Sex And Money

In the fourth place, everything possible should be done to free sexual relations from the economic taint. At present, wives, just as much as prostitutes, live by the sale of their sexual charms; and even in temporary free relations the man is usually expected to bear all the joint expenses. The result is that there is a sordid entanglement of money with sex, and that women’s motives not infrequently have a mercenary element. Sex, even when blessed by the church, ought not to be a profession. It is right that a woman should be paid for housekeeping or cooking or the care of children, but not merely for having sexual relations with a man. Nor should a woman who has once loved and been loved by a man be able to live ever after on alimony when his love and hers have ceased. A woman, like a man, should work for her living, and an idle wife is no more intrinsically worthy of respect than a gigolo.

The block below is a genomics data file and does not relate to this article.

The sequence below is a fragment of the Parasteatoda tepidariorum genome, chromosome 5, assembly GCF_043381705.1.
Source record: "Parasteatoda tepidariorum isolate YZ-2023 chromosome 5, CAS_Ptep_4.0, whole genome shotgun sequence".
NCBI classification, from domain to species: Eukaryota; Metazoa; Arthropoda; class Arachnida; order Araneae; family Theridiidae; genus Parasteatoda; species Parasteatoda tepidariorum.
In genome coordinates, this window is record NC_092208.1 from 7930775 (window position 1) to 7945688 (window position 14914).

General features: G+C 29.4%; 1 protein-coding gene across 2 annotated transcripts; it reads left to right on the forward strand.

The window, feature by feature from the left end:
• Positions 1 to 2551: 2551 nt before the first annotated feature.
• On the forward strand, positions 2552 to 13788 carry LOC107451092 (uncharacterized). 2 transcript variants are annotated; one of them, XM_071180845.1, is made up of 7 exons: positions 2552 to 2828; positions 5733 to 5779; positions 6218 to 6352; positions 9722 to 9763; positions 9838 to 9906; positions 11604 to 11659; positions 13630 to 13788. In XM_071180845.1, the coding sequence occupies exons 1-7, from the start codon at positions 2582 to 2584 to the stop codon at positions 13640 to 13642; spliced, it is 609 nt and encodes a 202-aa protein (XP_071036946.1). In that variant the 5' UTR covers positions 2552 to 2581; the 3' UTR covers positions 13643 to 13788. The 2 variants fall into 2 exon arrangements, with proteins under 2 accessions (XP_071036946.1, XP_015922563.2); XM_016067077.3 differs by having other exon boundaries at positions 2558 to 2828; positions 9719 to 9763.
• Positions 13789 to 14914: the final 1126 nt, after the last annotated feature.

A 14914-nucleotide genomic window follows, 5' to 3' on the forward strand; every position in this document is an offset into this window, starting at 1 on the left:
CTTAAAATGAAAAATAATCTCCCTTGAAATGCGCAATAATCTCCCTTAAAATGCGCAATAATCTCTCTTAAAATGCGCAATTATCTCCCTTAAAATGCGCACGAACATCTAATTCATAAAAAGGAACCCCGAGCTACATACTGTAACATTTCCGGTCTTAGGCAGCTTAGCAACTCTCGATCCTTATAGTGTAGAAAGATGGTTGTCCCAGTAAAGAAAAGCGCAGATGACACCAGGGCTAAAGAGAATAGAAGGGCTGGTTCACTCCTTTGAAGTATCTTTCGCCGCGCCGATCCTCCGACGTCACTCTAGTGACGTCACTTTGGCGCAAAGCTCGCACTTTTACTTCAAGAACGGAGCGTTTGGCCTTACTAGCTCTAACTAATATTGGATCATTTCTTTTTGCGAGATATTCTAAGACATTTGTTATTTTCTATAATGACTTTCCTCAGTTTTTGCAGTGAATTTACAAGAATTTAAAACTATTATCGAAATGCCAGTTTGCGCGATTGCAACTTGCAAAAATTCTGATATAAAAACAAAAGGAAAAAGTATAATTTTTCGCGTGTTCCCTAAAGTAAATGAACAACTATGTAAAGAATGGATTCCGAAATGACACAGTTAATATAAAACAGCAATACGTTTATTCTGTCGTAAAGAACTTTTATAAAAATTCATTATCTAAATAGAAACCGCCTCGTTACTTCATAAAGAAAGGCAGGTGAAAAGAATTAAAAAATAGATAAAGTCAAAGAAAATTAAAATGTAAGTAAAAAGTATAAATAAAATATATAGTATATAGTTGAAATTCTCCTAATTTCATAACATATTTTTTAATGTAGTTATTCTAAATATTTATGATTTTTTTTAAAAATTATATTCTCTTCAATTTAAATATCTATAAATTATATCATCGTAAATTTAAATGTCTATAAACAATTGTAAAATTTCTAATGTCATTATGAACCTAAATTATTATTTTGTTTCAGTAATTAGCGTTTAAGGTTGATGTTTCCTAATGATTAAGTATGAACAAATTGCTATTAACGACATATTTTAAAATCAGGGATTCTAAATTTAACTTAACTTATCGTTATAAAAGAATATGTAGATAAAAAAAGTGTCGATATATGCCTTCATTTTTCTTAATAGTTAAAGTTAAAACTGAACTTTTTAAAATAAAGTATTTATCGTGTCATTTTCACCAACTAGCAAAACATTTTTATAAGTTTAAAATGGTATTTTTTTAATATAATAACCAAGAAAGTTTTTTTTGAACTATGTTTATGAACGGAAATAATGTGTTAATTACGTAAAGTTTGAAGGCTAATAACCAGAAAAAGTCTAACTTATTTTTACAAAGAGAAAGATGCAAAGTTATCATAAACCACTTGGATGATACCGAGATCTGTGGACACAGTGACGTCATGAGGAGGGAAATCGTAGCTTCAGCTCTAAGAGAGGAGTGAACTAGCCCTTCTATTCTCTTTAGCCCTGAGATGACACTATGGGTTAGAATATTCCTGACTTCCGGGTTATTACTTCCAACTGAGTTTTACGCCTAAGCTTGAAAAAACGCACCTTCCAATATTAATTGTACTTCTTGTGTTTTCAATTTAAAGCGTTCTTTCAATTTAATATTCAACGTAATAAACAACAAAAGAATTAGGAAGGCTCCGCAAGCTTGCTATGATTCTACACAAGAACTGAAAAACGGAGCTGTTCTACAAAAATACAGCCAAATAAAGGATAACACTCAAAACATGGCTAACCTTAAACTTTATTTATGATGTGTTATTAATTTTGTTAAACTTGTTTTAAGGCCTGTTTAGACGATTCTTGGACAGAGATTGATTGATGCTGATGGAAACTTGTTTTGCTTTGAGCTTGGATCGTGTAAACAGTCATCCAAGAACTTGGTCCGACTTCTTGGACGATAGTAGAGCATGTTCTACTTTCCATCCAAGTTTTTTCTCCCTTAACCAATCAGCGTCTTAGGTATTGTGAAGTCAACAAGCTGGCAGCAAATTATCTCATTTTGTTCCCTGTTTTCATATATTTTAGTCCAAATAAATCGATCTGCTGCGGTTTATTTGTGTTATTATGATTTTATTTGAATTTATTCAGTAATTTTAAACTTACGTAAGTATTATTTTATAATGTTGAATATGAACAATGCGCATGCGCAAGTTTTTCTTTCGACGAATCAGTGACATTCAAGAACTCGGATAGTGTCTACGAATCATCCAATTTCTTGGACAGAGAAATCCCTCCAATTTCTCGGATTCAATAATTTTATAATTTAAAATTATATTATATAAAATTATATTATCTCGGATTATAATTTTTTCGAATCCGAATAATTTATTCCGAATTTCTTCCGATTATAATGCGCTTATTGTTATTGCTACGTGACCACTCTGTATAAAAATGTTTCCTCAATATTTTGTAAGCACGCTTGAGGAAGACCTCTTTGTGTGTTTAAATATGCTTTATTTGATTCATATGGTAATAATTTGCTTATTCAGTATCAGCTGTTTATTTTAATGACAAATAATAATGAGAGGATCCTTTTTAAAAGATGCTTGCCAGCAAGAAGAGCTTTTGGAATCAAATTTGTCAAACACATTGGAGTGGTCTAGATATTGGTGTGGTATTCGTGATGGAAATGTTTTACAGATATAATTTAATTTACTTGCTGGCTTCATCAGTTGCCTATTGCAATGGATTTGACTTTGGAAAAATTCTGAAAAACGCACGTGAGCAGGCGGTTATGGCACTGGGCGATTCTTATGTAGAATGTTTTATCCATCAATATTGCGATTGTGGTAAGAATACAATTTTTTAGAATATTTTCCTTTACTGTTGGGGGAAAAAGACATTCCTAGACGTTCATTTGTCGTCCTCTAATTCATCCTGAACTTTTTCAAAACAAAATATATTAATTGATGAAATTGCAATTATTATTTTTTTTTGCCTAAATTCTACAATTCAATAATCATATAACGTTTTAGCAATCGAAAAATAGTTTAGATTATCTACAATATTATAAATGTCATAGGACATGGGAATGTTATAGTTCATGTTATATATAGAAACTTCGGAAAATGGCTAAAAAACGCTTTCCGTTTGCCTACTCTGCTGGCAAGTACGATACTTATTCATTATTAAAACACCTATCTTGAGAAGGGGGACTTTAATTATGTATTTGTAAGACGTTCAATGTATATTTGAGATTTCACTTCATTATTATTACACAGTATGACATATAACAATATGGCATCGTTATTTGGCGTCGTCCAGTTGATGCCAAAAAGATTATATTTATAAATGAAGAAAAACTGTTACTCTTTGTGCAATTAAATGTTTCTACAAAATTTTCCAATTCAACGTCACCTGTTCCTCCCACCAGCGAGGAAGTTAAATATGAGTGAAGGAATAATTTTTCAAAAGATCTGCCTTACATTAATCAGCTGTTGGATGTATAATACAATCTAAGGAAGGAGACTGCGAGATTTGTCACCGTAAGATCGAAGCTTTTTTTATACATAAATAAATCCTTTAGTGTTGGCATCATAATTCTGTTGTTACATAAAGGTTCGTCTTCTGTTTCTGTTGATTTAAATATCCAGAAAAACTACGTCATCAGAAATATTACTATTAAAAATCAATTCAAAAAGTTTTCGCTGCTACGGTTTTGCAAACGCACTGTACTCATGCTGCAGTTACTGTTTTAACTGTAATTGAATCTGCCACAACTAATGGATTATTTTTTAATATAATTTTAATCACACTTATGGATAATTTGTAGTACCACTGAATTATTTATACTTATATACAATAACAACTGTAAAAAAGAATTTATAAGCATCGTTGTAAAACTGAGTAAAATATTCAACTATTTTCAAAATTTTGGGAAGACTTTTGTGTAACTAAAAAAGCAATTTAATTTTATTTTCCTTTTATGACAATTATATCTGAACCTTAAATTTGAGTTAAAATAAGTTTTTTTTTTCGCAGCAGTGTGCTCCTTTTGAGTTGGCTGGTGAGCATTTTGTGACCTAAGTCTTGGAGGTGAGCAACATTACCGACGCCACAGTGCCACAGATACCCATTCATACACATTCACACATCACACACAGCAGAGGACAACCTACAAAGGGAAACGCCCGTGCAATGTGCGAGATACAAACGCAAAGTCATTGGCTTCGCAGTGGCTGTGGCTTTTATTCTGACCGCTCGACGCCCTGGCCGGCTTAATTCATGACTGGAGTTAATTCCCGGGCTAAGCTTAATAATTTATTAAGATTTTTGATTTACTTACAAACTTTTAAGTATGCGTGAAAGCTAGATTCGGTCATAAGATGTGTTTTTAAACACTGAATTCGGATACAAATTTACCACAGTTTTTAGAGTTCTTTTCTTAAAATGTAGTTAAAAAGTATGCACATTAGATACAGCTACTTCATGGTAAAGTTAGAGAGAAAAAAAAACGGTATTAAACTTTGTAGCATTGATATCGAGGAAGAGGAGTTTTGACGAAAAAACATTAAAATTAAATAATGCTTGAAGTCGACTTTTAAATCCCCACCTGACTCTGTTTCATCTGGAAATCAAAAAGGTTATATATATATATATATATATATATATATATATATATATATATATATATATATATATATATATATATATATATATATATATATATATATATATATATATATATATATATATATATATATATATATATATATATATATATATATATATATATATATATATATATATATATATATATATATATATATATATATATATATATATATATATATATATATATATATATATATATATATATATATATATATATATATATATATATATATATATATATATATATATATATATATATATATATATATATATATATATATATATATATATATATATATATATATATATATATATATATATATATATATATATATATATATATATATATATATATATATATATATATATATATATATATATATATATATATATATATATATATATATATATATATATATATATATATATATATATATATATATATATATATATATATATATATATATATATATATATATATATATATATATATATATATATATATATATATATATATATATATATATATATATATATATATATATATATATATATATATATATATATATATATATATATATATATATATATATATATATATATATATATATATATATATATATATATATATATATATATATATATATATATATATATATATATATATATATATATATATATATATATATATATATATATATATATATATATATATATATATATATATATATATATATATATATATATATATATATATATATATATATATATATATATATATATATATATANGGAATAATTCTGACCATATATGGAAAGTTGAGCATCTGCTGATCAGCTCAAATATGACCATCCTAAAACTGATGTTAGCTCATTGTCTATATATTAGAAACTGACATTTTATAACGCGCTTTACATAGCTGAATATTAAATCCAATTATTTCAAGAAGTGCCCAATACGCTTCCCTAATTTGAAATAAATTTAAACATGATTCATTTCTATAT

Why I Am Not a Christian, "Our Sexual Ethics", Bertrand Russell

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